Heather Sweet NDP Edmonton-Manning
Heather Sweet

As has become the norm in recent years, the opposition also nominated a candidate for the Speaker’s Chair. Edmonton-Mill Woods MLA Christina Gray nominated her New Democratic Caucus colleague, Edmonton-Manning MLA Heather Sweet in the election. Sweet had served as Deputy Chair of Committees during the previous Assembly. 

Not surprisingly, the UCP majority elected Cooper as Speaker.

The election of a Speaker through a secret ballot is a relatively new invention in Alberta politics. Before 1993, when the first secret ballot vote took place, the Premier’s choice for Speaker was typically acclaimed by the Assembly.

An exception that I discovered was in 1922, when a United Farmers of Alberta MLA surprised the Assembly when he nominated a Conservative opposition MLAs to challenge Premier Herbert Greenfield’s chosen candidate for Speaker. The Conservative MLA declined the nomination and Greenfield’s choice was acclaimed.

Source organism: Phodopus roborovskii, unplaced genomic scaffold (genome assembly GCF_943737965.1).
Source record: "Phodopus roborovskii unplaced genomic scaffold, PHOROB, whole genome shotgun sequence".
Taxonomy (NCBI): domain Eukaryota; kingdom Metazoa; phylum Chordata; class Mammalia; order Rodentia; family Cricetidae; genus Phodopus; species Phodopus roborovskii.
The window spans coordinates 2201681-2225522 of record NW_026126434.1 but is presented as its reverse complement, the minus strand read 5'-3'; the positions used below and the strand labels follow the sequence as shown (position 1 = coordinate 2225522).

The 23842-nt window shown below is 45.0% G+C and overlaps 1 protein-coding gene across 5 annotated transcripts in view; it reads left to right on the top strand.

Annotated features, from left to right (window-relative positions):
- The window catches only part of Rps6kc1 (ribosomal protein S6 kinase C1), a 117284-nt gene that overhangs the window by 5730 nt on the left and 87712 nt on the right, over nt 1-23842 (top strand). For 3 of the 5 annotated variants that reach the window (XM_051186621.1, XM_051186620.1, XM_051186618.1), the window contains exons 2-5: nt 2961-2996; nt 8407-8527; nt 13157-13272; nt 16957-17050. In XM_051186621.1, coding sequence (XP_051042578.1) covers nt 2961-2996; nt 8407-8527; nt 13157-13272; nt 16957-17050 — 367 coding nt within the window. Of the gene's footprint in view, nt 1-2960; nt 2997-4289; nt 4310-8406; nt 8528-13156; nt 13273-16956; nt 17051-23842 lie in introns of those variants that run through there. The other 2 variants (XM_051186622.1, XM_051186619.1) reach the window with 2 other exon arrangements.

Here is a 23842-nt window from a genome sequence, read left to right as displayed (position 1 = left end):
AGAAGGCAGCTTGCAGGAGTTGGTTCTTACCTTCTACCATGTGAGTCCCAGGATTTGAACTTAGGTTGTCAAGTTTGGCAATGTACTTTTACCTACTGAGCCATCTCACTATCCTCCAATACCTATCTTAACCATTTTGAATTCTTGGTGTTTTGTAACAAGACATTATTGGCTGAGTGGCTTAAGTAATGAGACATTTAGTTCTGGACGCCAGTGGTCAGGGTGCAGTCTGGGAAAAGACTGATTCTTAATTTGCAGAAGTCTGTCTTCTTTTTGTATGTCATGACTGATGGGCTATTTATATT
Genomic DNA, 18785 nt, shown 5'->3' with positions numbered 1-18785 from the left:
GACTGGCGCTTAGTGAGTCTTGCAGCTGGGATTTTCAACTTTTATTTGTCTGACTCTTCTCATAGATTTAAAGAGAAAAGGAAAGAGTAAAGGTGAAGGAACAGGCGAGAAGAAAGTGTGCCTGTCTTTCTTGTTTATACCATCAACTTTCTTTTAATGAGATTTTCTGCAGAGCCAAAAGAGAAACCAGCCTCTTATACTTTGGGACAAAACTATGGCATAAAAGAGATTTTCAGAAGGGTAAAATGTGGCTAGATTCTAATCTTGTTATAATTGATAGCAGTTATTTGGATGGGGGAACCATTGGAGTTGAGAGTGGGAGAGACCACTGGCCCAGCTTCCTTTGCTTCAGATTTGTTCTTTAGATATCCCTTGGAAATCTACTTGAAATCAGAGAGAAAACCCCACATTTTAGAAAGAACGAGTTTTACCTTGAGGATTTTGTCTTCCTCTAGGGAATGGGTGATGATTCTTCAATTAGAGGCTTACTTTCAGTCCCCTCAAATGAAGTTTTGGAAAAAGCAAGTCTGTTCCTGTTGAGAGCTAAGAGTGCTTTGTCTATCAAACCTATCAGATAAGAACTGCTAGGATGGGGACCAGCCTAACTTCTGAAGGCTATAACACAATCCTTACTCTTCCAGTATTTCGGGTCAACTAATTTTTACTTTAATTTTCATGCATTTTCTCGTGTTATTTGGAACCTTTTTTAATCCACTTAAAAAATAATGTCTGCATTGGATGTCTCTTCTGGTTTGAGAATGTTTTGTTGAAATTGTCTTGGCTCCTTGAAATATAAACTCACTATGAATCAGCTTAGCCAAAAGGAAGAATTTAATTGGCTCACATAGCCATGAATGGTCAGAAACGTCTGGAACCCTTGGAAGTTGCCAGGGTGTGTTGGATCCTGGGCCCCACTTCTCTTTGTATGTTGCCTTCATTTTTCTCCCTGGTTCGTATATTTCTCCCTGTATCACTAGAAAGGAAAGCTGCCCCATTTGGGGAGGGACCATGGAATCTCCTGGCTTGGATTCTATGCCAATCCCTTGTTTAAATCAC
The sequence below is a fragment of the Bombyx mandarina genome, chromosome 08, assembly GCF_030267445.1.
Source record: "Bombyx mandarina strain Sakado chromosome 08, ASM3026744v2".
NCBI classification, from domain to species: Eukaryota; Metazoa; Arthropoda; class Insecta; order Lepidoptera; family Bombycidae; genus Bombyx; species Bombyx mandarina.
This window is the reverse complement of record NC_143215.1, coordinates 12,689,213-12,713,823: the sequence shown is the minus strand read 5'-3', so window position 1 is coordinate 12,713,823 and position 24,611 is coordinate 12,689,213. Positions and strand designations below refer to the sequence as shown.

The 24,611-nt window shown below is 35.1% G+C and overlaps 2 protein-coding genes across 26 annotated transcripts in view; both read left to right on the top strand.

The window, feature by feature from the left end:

Here is a look at a few of the contested Speaker elections held since 1993:

2015: When MLAs gathered for the first sitting of the legislature following the 2015 election, Medicine Hat NDP MLA Bob Wanner was elected as Speaker. Wanner faced Calgary-Lougheed Progressive Conservative MLA Dave Rodney. The Wildrose opposition attempted to nominate others challengers in a strange attempt to disrupt the process. Wildrose MLAs Angela Pitt and Leela Aheer nominated NDP MLAs Stephanie McLean and Marie Renaud and PC MLA Sandra Jansen, all who declined their nominations.

Laurie Blakeman MLA Edmonton-Centre Liberal
Laurie Blakeman

2008 and 2012: Edmonton-Centre MLA Laurie Blakeman was nominated by her Liberal caucus colleagues in the 2008 and 2012 Speaker elections and was defeated by incumbent Speaker Ken Kowalski in the first election and Edmonton-Mill Creek Progressive Conservative MLA Gene Zwozdesky in the second election.